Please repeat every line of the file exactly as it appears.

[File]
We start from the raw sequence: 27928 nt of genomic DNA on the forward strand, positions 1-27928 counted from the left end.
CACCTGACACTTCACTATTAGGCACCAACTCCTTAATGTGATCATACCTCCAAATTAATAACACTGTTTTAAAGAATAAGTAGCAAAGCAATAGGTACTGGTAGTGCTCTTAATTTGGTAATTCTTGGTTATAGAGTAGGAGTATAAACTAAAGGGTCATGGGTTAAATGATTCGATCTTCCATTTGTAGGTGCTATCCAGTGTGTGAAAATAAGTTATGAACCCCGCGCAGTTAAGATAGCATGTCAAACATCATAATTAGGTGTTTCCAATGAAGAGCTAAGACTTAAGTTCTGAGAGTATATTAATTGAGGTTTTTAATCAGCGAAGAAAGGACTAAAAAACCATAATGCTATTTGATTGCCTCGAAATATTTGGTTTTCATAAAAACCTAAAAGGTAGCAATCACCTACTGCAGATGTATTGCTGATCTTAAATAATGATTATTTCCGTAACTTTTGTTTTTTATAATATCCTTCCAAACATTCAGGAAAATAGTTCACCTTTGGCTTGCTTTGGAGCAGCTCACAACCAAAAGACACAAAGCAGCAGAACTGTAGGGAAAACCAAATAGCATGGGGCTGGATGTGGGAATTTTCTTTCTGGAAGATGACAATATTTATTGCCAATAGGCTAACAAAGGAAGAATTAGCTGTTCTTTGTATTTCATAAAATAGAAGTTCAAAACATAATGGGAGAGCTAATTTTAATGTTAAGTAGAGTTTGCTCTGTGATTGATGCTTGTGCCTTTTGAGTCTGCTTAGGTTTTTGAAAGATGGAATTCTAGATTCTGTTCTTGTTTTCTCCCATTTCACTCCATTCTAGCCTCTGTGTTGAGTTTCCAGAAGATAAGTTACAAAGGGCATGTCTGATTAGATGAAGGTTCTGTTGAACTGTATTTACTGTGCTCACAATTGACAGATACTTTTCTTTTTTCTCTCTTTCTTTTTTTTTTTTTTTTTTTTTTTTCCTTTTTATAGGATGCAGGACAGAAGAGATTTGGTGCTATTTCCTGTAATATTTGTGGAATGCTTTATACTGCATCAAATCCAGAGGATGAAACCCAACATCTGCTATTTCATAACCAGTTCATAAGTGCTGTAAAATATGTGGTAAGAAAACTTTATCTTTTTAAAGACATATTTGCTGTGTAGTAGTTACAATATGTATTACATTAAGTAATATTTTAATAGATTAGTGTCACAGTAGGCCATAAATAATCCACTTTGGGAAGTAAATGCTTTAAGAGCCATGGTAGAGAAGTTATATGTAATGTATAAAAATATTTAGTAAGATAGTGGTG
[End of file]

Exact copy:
We start from the raw sequence: 27928 nt of genomic DNA on the forward strand, positions 1-27928 counted from the left end.
CACCTGACACTTCACTATTAGGCACCAACTCCTTAATGTGATCATACCTCCAAATTAATAACACTGTTTTAAAGAATAAGTAGCAAAGCAATAGGTACTGGTAGTGCTCTTAATTTGGTAATTCTTGGTTATAGAGTAGGAGTATAAACTAAAGGGTCATGGGTTAAATGATTCGATCTTCCATTTGTAGGTGCTATCCAGTGTGTGAAAATAAGTTATGAACCCCGCGCAGTTAAGATAGCATGTCAAACATCATAATTAGGTGTTTCCAATGAAGAGCTAAGACTTAAGTTCTGAGAGTATATTAATTGAGGTTTTTAATCAGCGAAGAAAGGACTAAAAAACCATAATGCTATTTGATTGCCTCGAAATATTTGGTTTTCATAAAAACCTAAAAGGTAGCAATCACCTACTGCAGATGTATTGCTGATCTTAAATAATGATTATTTCCGTAACTTTTGTTTTTTATAATATCCTTCCAAACATTCAGGAAAATAGTTCACCTTTGGCTTGCTTTGGAGCAGCTCACAACCAAAAGACACAAAGCAGCAGAACTGTAGGGAAAACCAAATAGCATGGGGCTGGATGTGGGAATTTTCTTTCTGGAAGATGACAATATTTATTGCCAATAGGCTAACAAAGGAAGAATTAGCTGTTCTTTGTATTTCATAAAATAGAAGTTCAAAACATAATGGGAGAGCTAATTTTAATGTTAAGTAGAGTTTGCTCTGTGATTGATGCTTGTGCCTTTTGAGTCTGCTTAGGTTTTTGAAAGATGGAATTCTAGATTCTGTTCTTGTTTTCTCCCATTTCACTCCATTCTAGCCTCTGTGTTGAGTTTCCAGAAGATAAGTTACAAAGGGCATGTCTGATTAGATGAAGGTTCTGTTGAACTGTATTTACTGTGCTCACAATTGACAGATACTTTTCTTTTTTCTCTCTTTCTTTTTTTTTTTTTTTTTTTTTTTTCCTTTTTATAGGATGCAGGACAGAAGAGATTTGGTGCTATTTCCTGTAATATTTGTGGAATGCTTTATACTGCATCAAATCCAGAGGATGAAACCCAACATCTGCTATTTCATAACCAGTTCATAAGTGCTGTAAAATATGTGGTAAGAAAACTTTATCTTTTTAAAGACATATTTGCTGTGTAGTAGTTACAATATGTATTACATTAAGTAATATTTTAATAGATTAGTGTCACAGTAGGCCATAAATAATCCACTTTGGGAAGTAAATGCTTTAAGAGCCATGGTAGAGAAGTTATATGTAATGTATAAAAATATTTAGTAAGATAGTGGTG